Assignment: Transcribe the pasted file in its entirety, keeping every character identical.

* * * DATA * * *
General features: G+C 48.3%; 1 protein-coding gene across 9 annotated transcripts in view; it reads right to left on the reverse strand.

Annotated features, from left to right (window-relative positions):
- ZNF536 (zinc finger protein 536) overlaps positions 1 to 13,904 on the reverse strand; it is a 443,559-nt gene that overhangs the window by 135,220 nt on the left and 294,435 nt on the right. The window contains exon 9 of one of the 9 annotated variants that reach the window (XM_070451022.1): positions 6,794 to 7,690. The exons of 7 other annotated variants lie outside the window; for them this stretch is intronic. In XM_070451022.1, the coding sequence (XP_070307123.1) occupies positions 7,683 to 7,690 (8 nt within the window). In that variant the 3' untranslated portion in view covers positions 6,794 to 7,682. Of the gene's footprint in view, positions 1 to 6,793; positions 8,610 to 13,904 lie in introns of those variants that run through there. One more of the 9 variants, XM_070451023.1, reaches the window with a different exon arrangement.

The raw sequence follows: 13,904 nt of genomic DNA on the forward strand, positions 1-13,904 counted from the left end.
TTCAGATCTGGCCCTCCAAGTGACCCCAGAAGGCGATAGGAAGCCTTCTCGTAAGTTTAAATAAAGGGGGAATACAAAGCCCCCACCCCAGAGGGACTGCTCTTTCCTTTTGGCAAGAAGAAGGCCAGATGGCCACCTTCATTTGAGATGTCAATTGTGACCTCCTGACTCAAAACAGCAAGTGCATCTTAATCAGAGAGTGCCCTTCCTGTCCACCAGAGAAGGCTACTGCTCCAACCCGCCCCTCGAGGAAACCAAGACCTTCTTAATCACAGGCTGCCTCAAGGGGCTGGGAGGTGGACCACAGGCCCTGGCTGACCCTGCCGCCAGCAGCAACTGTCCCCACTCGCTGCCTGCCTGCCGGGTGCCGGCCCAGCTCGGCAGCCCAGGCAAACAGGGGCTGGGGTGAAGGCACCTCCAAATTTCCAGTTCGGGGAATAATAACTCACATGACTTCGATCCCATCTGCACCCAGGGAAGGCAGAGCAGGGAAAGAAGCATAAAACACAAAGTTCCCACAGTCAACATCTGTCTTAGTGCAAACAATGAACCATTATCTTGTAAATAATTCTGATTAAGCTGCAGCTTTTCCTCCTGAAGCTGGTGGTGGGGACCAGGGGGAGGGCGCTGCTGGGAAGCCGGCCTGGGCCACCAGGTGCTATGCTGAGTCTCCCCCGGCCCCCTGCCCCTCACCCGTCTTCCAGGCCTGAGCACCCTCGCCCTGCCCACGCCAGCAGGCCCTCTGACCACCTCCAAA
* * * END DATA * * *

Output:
General features: G+C 48.3%; 1 protein-coding gene across 9 annotated transcripts in view; it reads right to left on the reverse strand.

Annotated features, from left to right (window-relative positions):
- ZNF536 (zinc finger protein 536) overlaps positions 1 to 13,904 on the reverse strand; it is a 443,559-nt gene that overhangs the window by 135,220 nt on the left and 294,435 nt on the right. The window contains exon 9 of one of the 9 annotated variants that reach the window (XM_070451022.1): positions 6,794 to 7,690. The exons of 7 other annotated variants lie outside the window; for them this stretch is intronic. In XM_070451022.1, the coding sequence (XP_070307123.1) occupies positions 7,683 to 7,690 (8 nt within the window). In that variant the 3' untranslated portion in view covers positions 6,794 to 7,682. Of the gene's footprint in view, positions 1 to 6,793; positions 8,610 to 13,904 lie in introns of those variants that run through there. One more of the 9 variants, XM_070451023.1, reaches the window with a different exon arrangement.

The raw sequence follows: 13,904 nt of genomic DNA on the forward strand, positions 1-13,904 counted from the left end.
TTCAGATCTGGCCCTCCAAGTGACCCCAGAAGGCGATAGGAAGCCTTCTCGTAAGTTTAAATAAAGGGGGAATACAAAGCCCCCACCCCAGAGGGACTGCTCTTTCCTTTTGGCAAGAAGAAGGCCAGATGGCCACCTTCATTTGAGATGTCAATTGTGACCTCCTGACTCAAAACAGCAAGTGCATCTTAATCAGAGAGTGCCCTTCCTGTCCACCAGAGAAGGCTACTGCTCCAACCCGCCCCTCGAGGAAACCAAGACCTTCTTAATCACAGGCTGCCTCAAGGGGCTGGGAGGTGGACCACAGGCCCTGGCTGACCCTGCCGCCAGCAGCAACTGTCCCCACTCGCTGCCTGCCTGCCGGGTGCCGGCCCAGCTCGGCAGCCCAGGCAAACAGGGGCTGGGGTGAAGGCACCTCCAAATTTCCAGTTCGGGGAATAATAACTCACATGACTTCGATCCCATCTGCACCCAGGGAAGGCAGAGCAGGGAAAGAAGCATAAAACACAAAGTTCCCACAGTCAACATCTGTCTTAGTGCAAACAATGAACCATTATCTTGTAAATAATTCTGATTAAGCTGCAGCTTTTCCTCCTGAAGCTGGTGGTGGGGACCAGGGGGAGGGCGCTGCTGGGAAGCCGGCCTGGGCCACCAGGTGCTATGCTGAGTCTCCCCCGGCCCCCTGCCCCTCACCCGTCTTCCAGGCCTGAGCACCCTCGCCCTGCCCACGCCAGCAGGCCCTCTGACCACCTCCAAA